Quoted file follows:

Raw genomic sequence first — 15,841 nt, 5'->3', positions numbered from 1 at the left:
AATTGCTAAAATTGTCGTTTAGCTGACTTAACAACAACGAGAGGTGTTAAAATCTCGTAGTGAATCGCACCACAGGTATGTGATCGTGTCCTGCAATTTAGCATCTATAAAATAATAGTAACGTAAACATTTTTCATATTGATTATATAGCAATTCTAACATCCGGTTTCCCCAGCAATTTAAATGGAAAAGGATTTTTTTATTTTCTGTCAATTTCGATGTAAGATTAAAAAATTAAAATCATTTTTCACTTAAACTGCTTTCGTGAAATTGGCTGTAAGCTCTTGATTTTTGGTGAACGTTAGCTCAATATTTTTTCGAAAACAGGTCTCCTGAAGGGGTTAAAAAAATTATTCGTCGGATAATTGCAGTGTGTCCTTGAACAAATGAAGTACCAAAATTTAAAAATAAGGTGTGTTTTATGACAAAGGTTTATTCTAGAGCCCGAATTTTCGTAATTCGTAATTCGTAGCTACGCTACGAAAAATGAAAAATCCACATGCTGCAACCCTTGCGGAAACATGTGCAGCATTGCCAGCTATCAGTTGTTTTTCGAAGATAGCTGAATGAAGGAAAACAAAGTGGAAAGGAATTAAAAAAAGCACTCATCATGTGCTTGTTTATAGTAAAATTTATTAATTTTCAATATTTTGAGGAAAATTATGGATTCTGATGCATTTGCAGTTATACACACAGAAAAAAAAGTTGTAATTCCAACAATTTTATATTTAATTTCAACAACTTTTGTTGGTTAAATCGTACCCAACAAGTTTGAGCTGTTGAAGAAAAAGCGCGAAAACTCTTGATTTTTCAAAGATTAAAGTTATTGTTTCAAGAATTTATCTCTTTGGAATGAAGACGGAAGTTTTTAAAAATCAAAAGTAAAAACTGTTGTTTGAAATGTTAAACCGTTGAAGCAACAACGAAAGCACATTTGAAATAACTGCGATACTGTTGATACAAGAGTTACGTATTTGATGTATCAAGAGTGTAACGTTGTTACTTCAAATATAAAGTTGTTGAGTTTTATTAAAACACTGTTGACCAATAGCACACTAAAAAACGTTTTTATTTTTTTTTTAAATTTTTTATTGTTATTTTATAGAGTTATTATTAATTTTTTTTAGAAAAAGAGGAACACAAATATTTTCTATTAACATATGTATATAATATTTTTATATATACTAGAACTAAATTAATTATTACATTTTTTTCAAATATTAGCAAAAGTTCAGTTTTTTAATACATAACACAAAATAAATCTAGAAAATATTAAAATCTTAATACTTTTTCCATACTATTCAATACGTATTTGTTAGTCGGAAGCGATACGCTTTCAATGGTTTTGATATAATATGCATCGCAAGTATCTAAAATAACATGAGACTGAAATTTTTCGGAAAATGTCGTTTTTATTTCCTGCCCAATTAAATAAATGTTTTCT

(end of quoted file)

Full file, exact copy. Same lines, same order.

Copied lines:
Raw genomic sequence first — 15,841 nt, 5'->3', positions numbered from 1 at the left:
AATTGCTAAAATTGTCGTTTAGCTGACTTAACAACAACGAGAGGTGTTAAAATCTCGTAGTGAATCGCACCACAGGTATGTGATCGTGTCCTGCAATTTAGCATCTATAAAATAATAGTAACGTAAACATTTTTCATATTGATTATATAGCAATTCTAACATCCGGTTTCCCCAGCAATTTAAATGGAAAAGGATTTTTTTATTTTCTGTCAATTTCGATGTAAGATTAAAAAATTAAAATCATTTTTCACTTAAACTGCTTTCGTGAAATTGGCTGTAAGCTCTTGATTTTTGGTGAACGTTAGCTCAATATTTTTTCGAAAACAGGTCTCCTGAAGGGGTTAAAAAAATTATTCGTCGGATAATTGCAGTGTGTCCTTGAACAAATGAAGTACCAAAATTTAAAAATAAGGTGTGTTTTATGACAAAGGTTTATTCTAGAGCCCGAATTTTCGTAATTCGTAATTCGTAGCTACGCTACGAAAAATGAAAAATCCACATGCTGCAACCCTTGCGGAAACATGTGCAGCATTGCCAGCTATCAGTTGTTTTTCGAAGATAGCTGAATGAAGGAAAACAAAGTGGAAAGGAATTAAAAAAAGCACTCATCATGTGCTTGTTTATAGTAAAATTTATTAATTTTCAATATTTTGAGGAAAATTATGGATTCTGATGCATTTGCAGTTATACACACAGAAAAAAAAGTTGTAATTCCAACAATTTTATATTTAATTTCAACAACTTTTGTTGGTTAAATCGTACCCAACAAGTTTGAGCTGTTGAAGAAAAAGCGCGAAAACTCTTGATTTTTCAAAGATTAAAGTTATTGTTTCAAGAATTTATCTCTTTGGAATGAAGACGGAAGTTTTTAAAAATCAAAAGTAAAAACTGTTGTTTGAAATGTTAAACCGTTGAAGCAACAACGAAAGCACATTTGAAATAACTGCGATACTGTTGATACAAGAGTTACGTATTTGATGTATCAAGAGTGTAACGTTGTTACTTCAAATATAAAGTTGTTGAGTTTTATTAAAACACTGTTGACCAATAGCACACTAAAAAACGTTTTTATTTTTTTTTTAAATTTTTTATTGTTATTTTATAGAGTTATTATTAATTTTTTTTAGAAAAAGAGGAACACAAATATTTTCTATTAACATATGTATATAATATTTTTATATATACTAGAACTAAATTAATTATTACATTTTTTTCAAATATTAGCAAAAGTTCAGTTTTTTAATACATAACACAAAATAAATCTAGAAAATATTAAAATCTTAATACTTTTTCCATACTATTCAATACGTATTTGTTAGTCGGAAGCGATACGCTTTCAATGGTTTTGATATAATATGCATCGCAAGTATCTAAAATAACATGAGACTGAAATTTTTCGGAAAATGTCGTTTTTATTTCCTGCCCAATTAAATAAATGTTTTCT